A woman displays marijuana products at the Cannabis World Congress and Business Exposition in Los Angeles.Lucy Nicholson / Reuters

The marijuana wars are entering a new phase. The first phase, over whether or not to legalize the recreational use of cannabis, is over. The partisans of legalization have won the battle for public opinion. Soon, I suspect, marijuana legalization will be entrenched in federal law. At this point, to fight against legalization is to fight against the inevitable. The only question now is what form America’s legal marijuana markets will take. Will they be dominated by for-profit business enterprises with a vested interest in promoting binge consumption? Or will they be designed to minimize the very real harms caused by cannabis dependence, even if that means minting fewer marijuana millionaires? I fear that the burgeoning cannabis industry will win out—but their victory is not yet assured.

Why am I so convinced that legalization is a fait accompli? In short, the industry’s opponents have proven spectacularly incompetent. In January, the Justice Department issued new guidance on its marijuana enforcement efforts, reversing an Obama-era policy that, in essence, gave state governments wide berth to regulate marijuana policy as they saw fit. Attorney General Jeff Sessions has long opposed marijuana legalization, so this move was not entirely surprising. What Sessions failed to reckon with, however, is that the legalization of medical marijuana in several U.S. states, and the subsequent legalization of marijuana’s recreational use in a handful of others, had already created facts on the ground. He wasn’t just targeting a handful of scofflaws. Rather, he had in his sights a large and growing universe of growers and distributors, who had the sympathetic ear of state and local officials. Nor had the attorney general evinced the slightest concern about the role the criminalization of marijuana had played in alienating millions of Americans from the criminal-justice system, a grave threat to its legitimacy. Had Sessions pursued a more measured approach, with a narrower focus on limiting the role of the profit motive, as the drug-policy researcher Jonathan Caulkins recommended in National Review, he would have been on firmer ground, both substantively and politically. Instead, he stumbled into a battle he had no hope of winning, not least because his boss, President Donald Trump, had already made it clear that he had no objection to the legalization of marijuana at the state level.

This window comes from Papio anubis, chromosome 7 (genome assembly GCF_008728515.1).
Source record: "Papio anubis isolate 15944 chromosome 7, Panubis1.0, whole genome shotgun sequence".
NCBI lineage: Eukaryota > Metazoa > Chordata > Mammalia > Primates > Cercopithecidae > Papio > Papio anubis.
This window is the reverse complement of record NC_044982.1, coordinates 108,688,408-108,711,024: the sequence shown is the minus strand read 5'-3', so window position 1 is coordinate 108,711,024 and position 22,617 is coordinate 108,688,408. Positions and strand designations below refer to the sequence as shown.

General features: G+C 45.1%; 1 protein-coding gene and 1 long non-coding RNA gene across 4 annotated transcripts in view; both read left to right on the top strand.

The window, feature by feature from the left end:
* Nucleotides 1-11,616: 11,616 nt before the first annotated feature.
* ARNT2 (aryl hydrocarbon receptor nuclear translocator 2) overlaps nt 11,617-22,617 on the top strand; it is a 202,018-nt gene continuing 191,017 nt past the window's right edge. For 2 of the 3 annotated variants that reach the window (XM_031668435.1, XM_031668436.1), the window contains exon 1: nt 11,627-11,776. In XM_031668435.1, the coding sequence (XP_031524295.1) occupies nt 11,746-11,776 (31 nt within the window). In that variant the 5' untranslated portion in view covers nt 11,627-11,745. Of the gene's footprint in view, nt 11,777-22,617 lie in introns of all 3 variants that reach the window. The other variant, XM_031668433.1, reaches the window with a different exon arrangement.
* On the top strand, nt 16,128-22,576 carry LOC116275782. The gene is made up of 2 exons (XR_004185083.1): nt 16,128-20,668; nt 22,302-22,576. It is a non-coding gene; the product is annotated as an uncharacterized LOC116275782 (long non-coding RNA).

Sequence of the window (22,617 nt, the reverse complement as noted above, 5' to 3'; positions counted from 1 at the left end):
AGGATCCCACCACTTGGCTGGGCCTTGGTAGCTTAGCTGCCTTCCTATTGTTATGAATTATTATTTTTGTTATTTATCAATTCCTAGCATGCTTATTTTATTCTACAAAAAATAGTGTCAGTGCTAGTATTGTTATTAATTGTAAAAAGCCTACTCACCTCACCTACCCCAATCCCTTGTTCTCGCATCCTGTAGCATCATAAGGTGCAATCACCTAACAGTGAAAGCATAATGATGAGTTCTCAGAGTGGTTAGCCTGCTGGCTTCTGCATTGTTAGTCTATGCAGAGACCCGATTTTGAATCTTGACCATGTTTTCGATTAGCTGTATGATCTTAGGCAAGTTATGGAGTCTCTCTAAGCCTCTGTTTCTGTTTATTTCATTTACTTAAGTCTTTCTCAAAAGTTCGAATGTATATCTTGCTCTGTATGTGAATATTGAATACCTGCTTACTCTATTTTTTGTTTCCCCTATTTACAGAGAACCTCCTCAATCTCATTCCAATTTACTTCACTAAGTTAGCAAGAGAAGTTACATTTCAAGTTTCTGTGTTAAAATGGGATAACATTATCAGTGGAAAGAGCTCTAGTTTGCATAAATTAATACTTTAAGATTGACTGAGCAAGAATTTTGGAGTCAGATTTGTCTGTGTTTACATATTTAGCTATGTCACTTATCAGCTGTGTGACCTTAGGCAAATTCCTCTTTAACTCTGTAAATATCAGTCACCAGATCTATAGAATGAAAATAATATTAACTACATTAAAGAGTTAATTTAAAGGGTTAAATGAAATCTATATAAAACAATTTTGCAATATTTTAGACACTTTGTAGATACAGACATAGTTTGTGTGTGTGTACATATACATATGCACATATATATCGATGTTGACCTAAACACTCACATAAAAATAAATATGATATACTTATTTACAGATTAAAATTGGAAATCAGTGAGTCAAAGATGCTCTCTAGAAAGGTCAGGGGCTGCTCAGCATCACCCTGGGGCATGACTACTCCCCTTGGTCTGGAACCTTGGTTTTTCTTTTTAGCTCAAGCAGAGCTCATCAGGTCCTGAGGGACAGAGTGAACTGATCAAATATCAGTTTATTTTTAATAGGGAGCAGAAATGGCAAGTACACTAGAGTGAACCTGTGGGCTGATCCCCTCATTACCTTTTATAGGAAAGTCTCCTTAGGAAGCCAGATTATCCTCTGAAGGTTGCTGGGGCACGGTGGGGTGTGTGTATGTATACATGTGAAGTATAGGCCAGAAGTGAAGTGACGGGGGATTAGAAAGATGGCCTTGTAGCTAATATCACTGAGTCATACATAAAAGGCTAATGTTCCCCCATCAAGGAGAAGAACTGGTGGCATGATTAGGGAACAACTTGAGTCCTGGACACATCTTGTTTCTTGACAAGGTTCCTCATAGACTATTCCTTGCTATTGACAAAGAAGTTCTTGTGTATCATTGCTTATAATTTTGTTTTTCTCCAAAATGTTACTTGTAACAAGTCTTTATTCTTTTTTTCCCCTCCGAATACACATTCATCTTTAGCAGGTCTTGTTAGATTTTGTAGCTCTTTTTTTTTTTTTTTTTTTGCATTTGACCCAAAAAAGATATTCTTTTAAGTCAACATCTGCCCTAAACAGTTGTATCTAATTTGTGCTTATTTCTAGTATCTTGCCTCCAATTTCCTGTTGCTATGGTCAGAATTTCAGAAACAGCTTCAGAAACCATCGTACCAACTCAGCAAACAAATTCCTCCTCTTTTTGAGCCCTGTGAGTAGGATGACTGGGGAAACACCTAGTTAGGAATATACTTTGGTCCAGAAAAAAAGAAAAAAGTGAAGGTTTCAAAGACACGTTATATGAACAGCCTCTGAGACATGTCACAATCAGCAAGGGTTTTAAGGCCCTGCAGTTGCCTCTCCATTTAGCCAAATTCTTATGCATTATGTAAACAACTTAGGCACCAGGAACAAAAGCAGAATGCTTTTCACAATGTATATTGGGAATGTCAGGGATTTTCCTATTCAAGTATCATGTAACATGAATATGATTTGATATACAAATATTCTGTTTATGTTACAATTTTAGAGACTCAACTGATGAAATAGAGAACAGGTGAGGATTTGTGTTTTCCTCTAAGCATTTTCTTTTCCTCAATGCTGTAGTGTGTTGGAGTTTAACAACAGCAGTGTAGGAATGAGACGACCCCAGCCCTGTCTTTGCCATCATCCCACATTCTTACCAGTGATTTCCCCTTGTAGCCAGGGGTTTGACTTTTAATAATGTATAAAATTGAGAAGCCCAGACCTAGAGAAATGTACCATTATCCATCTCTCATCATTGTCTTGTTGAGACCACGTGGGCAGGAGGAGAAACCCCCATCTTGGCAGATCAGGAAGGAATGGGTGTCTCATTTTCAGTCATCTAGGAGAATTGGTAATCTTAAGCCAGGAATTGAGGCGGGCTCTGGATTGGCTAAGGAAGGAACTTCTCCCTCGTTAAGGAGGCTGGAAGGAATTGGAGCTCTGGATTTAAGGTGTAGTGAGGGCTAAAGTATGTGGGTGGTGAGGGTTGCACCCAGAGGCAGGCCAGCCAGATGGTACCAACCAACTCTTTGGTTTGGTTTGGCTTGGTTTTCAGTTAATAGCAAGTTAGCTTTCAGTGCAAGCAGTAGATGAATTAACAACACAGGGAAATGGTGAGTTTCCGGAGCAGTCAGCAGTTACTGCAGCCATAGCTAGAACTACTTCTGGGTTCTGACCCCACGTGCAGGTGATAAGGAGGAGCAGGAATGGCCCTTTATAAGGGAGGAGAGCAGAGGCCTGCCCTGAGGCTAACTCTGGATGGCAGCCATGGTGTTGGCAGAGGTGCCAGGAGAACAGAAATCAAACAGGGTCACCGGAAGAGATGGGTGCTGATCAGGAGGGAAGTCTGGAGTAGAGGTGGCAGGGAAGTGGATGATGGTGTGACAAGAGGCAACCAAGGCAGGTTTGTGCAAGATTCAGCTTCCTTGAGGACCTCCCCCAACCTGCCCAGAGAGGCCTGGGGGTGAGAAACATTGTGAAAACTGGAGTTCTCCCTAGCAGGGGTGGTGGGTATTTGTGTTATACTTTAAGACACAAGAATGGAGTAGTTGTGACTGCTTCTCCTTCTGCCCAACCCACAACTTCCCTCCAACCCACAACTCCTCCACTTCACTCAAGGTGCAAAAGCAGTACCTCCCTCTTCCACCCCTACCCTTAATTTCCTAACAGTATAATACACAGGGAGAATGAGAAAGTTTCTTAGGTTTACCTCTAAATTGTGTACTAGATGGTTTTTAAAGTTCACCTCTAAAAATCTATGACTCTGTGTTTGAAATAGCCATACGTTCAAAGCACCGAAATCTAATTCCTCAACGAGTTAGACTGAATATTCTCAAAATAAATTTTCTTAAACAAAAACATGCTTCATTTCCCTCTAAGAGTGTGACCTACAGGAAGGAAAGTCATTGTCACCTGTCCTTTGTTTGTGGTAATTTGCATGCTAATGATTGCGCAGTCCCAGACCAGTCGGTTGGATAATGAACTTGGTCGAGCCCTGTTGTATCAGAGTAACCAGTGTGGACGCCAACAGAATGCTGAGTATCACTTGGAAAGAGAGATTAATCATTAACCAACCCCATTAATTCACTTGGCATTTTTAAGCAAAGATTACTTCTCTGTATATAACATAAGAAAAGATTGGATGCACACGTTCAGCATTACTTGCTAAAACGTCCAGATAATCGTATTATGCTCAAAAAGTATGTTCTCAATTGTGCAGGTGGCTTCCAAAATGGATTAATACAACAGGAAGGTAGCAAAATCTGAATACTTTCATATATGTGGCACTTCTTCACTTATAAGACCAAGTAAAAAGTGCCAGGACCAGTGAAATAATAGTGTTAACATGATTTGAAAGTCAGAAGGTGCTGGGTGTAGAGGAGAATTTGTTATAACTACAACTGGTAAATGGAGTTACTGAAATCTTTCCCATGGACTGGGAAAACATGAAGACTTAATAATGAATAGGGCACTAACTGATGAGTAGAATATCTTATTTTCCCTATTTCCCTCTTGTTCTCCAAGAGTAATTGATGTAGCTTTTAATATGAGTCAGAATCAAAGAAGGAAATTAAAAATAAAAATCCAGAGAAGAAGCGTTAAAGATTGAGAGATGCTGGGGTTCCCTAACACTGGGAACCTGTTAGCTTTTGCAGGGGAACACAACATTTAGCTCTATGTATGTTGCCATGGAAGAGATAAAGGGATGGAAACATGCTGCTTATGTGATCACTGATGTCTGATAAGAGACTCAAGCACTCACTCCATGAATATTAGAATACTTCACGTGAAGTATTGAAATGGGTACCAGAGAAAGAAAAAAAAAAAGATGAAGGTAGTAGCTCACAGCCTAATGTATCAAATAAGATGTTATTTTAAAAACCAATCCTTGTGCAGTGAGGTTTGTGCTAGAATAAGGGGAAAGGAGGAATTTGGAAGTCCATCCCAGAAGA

Sensing that Sessions didn’t have a leg to stand on, Cory Gardner, the junior senator from Colorado, responded by declaring that he would block all Justice Department nominees until the Trump administration changed course. And in a phone call last week, Trump assured the senator that he intended to do just that. As if to pour salt on Sessions’s wound, according to Gardner, the president also pledged to support federal legislation that would formalize the right of state governments to establish their own marijuana markets, presumably with only minimal federal oversight. Trump is famously unreliable, and I don’t doubt that passing such a law would take some doing. Nevertheless, it is hard to deny that Sessions’s gambit backfired. Gardner shrewdly played the president against one of his least-favorite lieutenants, and so it seems he will get his way.